I Am Jack’s Narrow Mind

I Am Jack’s Narrow Mind


I used to think that I was an expert at pretty much everything.  I especially enjoyed having opinions about topics that I had absolutely no experience in.  I still do this, to a lesser extent.  Naturally, this extends to my childcare skills as equally as it does my take on global politics, cooking and exercise (or lack thereof).  There is an obvious problem with taking such a narrow view of the world and the experience of others.  It makes for a rather isolated and lonely existence if I am just dead set on remaining certain that MY way is the right way.  What am I trying to accomplish in life if all I want to be is right?  Am I not here to have a continually refreshed experience?  Can I do that if I’m not open to new ideas and experiences?  I used to brazenly declare that only “seeing is believing” while at the same time not truly understanding what perception actually was.  I was so concerned with being right and justified in my opinion about everything  and I sought validation everywhere.  I sought it in Facebook likes and the backslapping of like-minded cynics.  I have come to find, lately, that the more open I am to the experience of others the less alone I feel.  I used to look at some of Jack’s behaviors and huddle alone in my corner and go “This is NOT normal!” until I started to talk to more and more parents.  Friends with kids of all ages, people I’d meet at the park and the like.  Once I’d open up to the ideas of others that were grounded in the TRUTH of experience, I found that not only was Jack’s behavior completely run of the mill, but it was actually pretty tame by comparison to other kids his age.  I have also been blessed by having my own parenting complimented, which while not necessary is really nice to hear.  It’s a comfort that is not sought and I am now capable of providing to myself.  My own experience has shown me that I’m a good father.  That’s the data.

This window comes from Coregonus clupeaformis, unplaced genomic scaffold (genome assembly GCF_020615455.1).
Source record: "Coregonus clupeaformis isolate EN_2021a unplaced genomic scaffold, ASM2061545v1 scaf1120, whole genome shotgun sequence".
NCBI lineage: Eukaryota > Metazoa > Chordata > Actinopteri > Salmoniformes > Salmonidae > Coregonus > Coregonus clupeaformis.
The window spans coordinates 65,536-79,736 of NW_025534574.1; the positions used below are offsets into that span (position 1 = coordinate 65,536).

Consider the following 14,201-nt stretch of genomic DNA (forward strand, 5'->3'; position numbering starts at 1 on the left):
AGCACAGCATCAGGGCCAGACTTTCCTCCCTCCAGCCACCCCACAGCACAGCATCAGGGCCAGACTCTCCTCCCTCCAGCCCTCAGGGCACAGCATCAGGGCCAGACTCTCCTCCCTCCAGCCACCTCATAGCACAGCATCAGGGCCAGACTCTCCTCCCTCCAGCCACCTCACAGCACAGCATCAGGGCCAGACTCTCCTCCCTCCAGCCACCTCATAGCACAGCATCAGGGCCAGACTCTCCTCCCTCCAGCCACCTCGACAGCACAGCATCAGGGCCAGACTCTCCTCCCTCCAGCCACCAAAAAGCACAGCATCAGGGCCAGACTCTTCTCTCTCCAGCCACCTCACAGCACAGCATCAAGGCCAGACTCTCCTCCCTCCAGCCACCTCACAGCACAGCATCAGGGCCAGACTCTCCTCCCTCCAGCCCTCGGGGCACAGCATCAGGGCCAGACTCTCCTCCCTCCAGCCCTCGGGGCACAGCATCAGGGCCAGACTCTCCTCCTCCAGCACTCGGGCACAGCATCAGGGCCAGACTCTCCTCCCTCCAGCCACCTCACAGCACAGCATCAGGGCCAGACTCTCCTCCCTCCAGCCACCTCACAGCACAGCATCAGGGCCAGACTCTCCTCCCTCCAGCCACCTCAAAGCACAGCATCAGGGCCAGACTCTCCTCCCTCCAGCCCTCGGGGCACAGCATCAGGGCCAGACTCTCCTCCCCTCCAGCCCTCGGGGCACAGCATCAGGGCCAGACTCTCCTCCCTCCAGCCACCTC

I stress EXPERIENCE, as I’ve come to find that is really the only truly valuable currency in life.  Especially in an age in which the vast amount of information that is readily available has completely changed the nature of what we once considered intelligence.  Intelligence is no longer the retention of information, though perhaps it never was.  Intelligence is creativity with such information or how to relate that information on a personal level.  For example, I could tell you exactly what I think about skydiving and how you’d have to be crazy to even attempt it, but I’ve never been skydiving.  My wife, Allison, has.  She could tell you all about it based on the experience she has and it would be a much more truthful point of view.  Experience, not opinion.

I, like Jack, used to just sit and yell at the birds.  I would tell them all how stupid they were.  All I ever saw was them stealing my bread, and I was convinced that they didn’t really want to be doing this.  They were simply ignorant of a better way, one that I was going to educate them on.  I never bothered to look up and see them flying freely in the bright, blue sky.  I never bothered to notice that they could do something I could not do because they were not afraid to embrace an idea as seemingly impossible as defying gravity.  They enjoyed this freedom because they knew no other way.  A freedom I longed for, but never knew how to achieve.  A freedom the birds employed out of habit because that is simply what birds do.  They fly without worrying about whether or not it pleases another to do so or whether they are right in doing so.  They just fly.  Turns out all I really had to do was stop judging them, allow the weight of my arrogance, my selfishness, my righteous indignation and my bad attitude to fall away.  Once I could do that, I could remain open to new ideas and new experiences.  Once I could do THAT, I was well on my way to flying.


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